The process of ageing is multifactorial, and is determined by a complex interplay between genetics and environment. We sadly can’t do much about our genetics, but there is a multi-million pound industry that focuses all its efforts on the environmental factors, and this we do have a say in.
The environmental factors that accelerate aging are those that either cause damage to our cells or interfere with their repair. These can include chemicals, chronic inflammation and infection, ultraviolet light, and other factors that trigger oxidative stress (which occurs when our body’s defence system is exceeded). Many anti-ageing regimes work to protect against one or a number of these factors.
Whilst there are a myriad of creams and lotions on the market to slather on your body, it is also important to nourish the body from the inside-out too, and we are becoming increasingly aware of how diet and nutrition fits into this.
There have been a number of animal studies that have shown that a calorie-restricted diet reduces the metabolism and extends lifespan. But it has only been more recently that these findings have been replicated in humans. The US CALERIE study tested the effects of calorie restriction on 200 healthy patients for 2 years. The participants underwent a range of tests, measuring metabolism and various biological markers of ageing. The findings were such that those on the restricted diet had a slower metabolic rate and reduced damage due to ageing. Ideally this study needs to be carried out on a longer term scale to further understand the effects of calorie restriction on human longevity.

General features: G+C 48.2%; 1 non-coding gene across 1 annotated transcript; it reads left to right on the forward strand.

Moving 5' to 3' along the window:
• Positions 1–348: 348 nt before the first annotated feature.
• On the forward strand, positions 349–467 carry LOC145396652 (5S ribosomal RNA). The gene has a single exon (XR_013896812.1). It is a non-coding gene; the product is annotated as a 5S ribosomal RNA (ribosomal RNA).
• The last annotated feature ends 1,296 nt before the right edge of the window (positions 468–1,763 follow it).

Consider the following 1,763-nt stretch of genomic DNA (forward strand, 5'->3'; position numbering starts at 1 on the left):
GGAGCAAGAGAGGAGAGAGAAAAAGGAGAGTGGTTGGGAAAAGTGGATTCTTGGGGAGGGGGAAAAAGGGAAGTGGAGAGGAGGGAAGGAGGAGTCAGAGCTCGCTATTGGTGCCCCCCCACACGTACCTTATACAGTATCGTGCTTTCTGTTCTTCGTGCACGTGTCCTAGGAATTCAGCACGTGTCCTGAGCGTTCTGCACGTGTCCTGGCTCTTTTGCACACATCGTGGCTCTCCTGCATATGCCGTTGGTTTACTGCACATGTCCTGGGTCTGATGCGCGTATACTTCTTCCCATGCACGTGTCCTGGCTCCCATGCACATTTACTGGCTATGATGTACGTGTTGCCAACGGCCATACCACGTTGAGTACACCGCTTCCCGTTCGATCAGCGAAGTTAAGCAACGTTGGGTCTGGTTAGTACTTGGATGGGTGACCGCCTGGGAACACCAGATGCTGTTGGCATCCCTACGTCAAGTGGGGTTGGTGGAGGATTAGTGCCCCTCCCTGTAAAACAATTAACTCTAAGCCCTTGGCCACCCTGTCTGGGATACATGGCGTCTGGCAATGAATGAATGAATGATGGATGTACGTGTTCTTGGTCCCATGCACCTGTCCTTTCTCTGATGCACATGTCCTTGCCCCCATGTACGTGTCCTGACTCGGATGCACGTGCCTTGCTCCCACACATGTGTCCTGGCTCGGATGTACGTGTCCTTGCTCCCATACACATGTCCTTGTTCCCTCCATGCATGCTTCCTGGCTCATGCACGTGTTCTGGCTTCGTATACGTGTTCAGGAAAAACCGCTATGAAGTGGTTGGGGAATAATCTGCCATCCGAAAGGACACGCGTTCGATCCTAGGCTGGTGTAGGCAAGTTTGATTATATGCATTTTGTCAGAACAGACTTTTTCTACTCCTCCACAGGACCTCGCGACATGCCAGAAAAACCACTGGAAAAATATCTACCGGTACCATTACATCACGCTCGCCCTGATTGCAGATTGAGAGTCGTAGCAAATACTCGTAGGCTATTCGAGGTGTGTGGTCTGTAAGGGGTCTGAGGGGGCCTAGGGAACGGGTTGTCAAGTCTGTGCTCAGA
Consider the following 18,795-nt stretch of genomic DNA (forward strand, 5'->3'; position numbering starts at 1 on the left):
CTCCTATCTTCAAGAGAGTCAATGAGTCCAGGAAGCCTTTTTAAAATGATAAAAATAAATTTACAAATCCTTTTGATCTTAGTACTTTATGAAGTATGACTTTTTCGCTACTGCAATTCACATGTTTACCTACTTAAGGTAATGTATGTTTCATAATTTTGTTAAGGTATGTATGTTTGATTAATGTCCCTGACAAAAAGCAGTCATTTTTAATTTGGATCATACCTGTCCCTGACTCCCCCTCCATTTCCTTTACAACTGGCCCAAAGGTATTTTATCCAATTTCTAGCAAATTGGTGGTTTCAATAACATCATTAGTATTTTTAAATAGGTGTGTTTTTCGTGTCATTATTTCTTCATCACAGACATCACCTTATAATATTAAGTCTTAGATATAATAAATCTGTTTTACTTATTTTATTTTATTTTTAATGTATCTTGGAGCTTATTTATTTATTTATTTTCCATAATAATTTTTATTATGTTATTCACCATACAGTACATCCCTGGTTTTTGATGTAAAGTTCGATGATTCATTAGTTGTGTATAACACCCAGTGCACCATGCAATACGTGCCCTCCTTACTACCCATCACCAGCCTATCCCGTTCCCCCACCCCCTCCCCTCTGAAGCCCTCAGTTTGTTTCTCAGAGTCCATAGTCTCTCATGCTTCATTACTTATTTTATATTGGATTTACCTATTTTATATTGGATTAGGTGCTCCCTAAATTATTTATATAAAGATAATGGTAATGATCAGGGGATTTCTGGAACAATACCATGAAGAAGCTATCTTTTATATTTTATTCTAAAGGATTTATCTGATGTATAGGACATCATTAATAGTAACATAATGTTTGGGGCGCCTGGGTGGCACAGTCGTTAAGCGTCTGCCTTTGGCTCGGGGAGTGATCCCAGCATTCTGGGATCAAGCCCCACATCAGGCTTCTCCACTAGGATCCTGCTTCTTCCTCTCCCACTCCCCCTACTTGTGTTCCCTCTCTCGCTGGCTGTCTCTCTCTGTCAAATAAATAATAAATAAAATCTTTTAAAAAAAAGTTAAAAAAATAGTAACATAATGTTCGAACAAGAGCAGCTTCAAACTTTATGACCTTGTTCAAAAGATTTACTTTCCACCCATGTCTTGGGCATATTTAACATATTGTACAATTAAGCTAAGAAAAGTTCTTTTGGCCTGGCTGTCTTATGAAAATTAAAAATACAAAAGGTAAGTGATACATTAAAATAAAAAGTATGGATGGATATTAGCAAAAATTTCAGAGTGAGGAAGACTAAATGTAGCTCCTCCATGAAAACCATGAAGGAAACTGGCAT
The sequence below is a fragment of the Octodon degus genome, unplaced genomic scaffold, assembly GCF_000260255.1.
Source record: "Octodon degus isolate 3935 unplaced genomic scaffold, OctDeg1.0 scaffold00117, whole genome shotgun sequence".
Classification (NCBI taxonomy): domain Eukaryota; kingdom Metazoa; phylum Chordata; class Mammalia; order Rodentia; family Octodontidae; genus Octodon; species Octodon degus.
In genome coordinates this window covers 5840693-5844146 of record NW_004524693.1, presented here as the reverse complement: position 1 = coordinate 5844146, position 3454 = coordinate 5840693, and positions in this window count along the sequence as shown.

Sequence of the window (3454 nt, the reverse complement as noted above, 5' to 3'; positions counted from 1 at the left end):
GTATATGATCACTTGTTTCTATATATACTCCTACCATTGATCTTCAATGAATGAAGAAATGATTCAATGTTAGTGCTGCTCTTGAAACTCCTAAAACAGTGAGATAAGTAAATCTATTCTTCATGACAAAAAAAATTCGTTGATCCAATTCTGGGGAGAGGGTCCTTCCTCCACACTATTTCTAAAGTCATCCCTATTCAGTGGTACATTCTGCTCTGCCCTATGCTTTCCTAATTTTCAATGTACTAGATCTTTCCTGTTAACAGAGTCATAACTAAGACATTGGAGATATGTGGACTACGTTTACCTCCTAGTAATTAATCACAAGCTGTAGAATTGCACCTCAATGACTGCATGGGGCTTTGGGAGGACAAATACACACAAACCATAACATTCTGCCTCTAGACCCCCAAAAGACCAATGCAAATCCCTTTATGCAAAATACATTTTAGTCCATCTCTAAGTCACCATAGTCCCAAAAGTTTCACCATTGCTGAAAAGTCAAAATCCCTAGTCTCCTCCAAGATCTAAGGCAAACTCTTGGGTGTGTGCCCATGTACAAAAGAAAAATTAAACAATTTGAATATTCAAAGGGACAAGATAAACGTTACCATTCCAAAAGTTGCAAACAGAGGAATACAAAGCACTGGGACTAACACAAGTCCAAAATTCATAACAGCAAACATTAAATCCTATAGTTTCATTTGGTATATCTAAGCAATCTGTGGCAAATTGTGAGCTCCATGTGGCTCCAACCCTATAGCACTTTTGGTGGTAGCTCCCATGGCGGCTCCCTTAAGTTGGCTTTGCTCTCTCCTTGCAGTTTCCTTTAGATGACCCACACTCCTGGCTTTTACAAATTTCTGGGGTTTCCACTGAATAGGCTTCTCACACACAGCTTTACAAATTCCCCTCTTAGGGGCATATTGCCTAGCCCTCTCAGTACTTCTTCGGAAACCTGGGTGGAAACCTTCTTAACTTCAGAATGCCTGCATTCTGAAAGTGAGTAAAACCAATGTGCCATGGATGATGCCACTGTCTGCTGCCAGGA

The mediterranean diet, which is typically said to be rich in fish, nuts, fresh vegetables, olive oil and fruit, is often hailed as the ultimate diet for good health. Doctors often suggest this whole diet approach to promote health, increase longevity, and reduce the risks of a range of age-related diseases risks. There have been a number of studies that suggest a correlation between the Mediterranean diet and healthy ageing. It has been associated with improved cardiovascular health (which includes the reduced risk of heart disease and strokes, lower cholesterol, lower blood pressure, reduced risk of diabetes and weight loss), it has also been shown to slow down cognitive decline, as well as reduce facial wrinkles and dark spots on the skin. The exact mechanisms are still unknown but it is thought this diet can influence ageing through a number of pathways including through cholesterol lowering, protection from oxidative stress and inflammation, modification of the factors that promote cancer, and promotion of gut health. Greater clarity is required in how we define this diet, as it is somewhat broad and up for interpretation. It would also be useful to gain deeper insights into what specific factors within the diet are most influential.